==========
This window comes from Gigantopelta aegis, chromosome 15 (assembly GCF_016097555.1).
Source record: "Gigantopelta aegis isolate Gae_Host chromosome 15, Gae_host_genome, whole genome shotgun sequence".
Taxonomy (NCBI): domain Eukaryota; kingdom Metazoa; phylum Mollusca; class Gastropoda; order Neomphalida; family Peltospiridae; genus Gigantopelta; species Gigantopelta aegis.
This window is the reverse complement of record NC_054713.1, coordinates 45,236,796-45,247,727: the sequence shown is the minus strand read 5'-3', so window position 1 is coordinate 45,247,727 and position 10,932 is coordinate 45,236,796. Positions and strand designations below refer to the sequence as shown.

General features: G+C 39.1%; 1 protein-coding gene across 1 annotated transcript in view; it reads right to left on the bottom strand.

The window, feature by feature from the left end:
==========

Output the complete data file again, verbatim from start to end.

This window comes from Gigantopelta aegis, chromosome 15 (assembly GCF_016097555.1).
Source record: "Gigantopelta aegis isolate Gae_Host chromosome 15, Gae_host_genome, whole genome shotgun sequence".
Taxonomy (NCBI): domain Eukaryota; kingdom Metazoa; phylum Mollusca; class Gastropoda; order Neomphalida; family Peltospiridae; genus Gigantopelta; species Gigantopelta aegis.
This window is the reverse complement of record NC_054713.1, coordinates 45,236,796-45,247,727: the sequence shown is the minus strand read 5'-3', so window position 1 is coordinate 45,247,727 and position 10,932 is coordinate 45,236,796. Positions and strand designations below refer to the sequence as shown.

General features: G+C 39.1%; 1 protein-coding gene across 1 annotated transcript in view; it reads right to left on the bottom strand.

The window, feature by feature from the left end: